Sunday 13 October 2019

It's been 20 years since Oasis' Be Here Now signalled the end of Britpop

It's 20 years since Oasis's bloated Be Here Now signalled the end of Britpop. Our music critic looks back on the highs and lows of 'Cool Britannia'

Rock 'n' roll stars: Oasis were one of a host of bands who defined the Britpop era
Rock 'n' roll stars: Oasis were one of a host of bands who defined the Britpop era
John Meagher

John Meagher

Twenty years ago this weekend - Oasis released one of the most anticipated albums of the 1990s. Be Here Now would become the fastest-selling album in UK chart history (based on first-week sales) but the critical brickbats weren't slow in coming. It was, most seemed to agree, a bloated, over-the-top collection of stadium-baiting anthems where stupendous amounts of money were swishing about and everything and the kitchen sink had been fired into the mix in the studio.

Even today, you'll find nobody to say it was in the same creative league as their first two albums and the recent 'deluxe' version did little to persuade us otherwise.

We weren't to know it at the time, but Be Here Now would help signal the end of Britpop. Like many of the great cultural movements of the late 20th century, Britpop only lasted a handful of years - roughly from the early summer of 1993 to the late summer of 1997 - but it left a legacy that's still felt keenly today.

At its best, Britpop was about guitar bands rediscovering that sweet spot where pop and rock meet and many of them looked to those iconic names who had soundtracked the 1960s, including The Kinks - that most British of Swinging Sixties bands. (A defining image of the time was watching Blur's Damon Albarn and the Kinks' Ray Davies performing a duet of the latter's 'Waterloo Sunset' on the then super-cool Channel 4 music show The White Room.)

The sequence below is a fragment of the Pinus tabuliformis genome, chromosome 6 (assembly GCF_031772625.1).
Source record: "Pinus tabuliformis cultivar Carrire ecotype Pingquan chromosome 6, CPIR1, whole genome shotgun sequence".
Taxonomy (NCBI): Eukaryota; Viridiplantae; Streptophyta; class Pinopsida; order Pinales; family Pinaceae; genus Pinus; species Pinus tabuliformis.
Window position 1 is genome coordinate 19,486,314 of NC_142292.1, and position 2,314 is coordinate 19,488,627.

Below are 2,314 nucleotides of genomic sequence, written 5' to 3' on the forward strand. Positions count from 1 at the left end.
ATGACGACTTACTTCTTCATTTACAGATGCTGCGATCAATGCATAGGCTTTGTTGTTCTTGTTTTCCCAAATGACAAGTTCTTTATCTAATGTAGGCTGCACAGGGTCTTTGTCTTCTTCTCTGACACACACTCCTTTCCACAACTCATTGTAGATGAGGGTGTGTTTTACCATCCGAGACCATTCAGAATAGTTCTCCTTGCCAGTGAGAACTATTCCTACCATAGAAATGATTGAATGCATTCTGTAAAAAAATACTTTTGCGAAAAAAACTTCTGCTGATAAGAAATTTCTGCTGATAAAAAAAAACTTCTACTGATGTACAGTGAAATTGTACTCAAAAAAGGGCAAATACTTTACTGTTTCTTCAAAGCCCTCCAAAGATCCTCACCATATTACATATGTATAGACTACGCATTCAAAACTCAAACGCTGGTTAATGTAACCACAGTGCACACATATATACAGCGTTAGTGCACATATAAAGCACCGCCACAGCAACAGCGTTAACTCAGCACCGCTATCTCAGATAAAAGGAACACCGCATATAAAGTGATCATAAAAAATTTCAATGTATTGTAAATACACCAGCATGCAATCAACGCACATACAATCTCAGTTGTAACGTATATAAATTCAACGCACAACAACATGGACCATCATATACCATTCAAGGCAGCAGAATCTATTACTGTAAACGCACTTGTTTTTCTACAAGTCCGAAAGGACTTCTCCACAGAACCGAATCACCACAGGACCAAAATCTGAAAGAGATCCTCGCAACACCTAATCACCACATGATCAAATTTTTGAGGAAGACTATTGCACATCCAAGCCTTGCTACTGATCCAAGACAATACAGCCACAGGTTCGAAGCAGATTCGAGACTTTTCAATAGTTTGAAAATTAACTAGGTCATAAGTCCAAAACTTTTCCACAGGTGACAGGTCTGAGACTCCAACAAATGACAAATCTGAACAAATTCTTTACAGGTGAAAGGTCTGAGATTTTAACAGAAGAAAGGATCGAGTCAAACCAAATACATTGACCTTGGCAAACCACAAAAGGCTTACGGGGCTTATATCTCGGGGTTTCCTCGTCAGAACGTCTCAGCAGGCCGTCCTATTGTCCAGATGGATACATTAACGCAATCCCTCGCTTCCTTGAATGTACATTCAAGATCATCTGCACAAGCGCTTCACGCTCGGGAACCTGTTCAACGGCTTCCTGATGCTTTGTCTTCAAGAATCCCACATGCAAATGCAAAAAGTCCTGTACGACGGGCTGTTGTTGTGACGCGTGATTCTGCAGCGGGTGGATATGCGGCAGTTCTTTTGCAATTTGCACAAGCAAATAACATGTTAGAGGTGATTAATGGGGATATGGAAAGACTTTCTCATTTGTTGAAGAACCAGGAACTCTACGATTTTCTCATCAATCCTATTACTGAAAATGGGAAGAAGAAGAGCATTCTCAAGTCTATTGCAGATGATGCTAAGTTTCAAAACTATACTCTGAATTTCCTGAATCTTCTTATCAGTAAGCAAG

At its worst, Britpop was jaded triumphalism that every opportunist - from big brand marketeers to New Labour's spindoctors - were desperate to appropriate.

It gave us some truly great music from era-defining bands like Blur and Pulp - and, of course, Oasis. If any song summed up 1994, for instance, it was 'Supersonic' and the swaggering machismo of Liam Gallagher. And it also found room for pedestrian hopefuls like Shed Seven and Menswear - the latter the subject of a record company bidding war that could only have happened in an era when album sales were still so buoyant.

For me, though, Britpop was about those lesser lights that released great music - even if some of those bands would baulk at the idea of being considered part of the 'movement' at all.

Both the Auteurs and St Etienne offered cerebral songs, but with a pop sensibility, and the Boo Radleys did a fine line in feel-good, sophisticated chart pop.

And while it's true that there was a distinct laddishness to Britpop - witness Oasis and Albarn circa Parklife, as well as the proliferation of titillating men's mags like Loaded - the era also gave us some intriguing female-fronted bands like Justine Frischmann's Elastica, Louise Wener's Sleeper and Sonya Madan's Echobelly. 'Britpop' as a term was first employed in 1994 by the BBC presenter Stuart Maconie in Select - a then big-selling monthly music magazine, now long defunct - but it was the previous year when people started talking about a new wave of great British music.

Suede got many in a lather with their exhilarating self-titled debut album in March 1993 and Blur delivered Modern Life is Rubbish two months later. Both albums were startling arrivals in a world where, for many, British music was best characterised by rave culture and dance bands like the Shamen and the Prodigy.

Many of us were looking to the US for our fix of great music - the early 1990s saw grunge sweep all before it and Nirvana's last great hurrah, In Utero, was also released in 1993. British music, by contrast, seemed in a moribund state in the few years after the excitement of the Stone Roses and their 'Madchester' counterparts faded from view, although Massive Attack's Blue Lines from 1991 was a reminder that gold could be found amid the dross.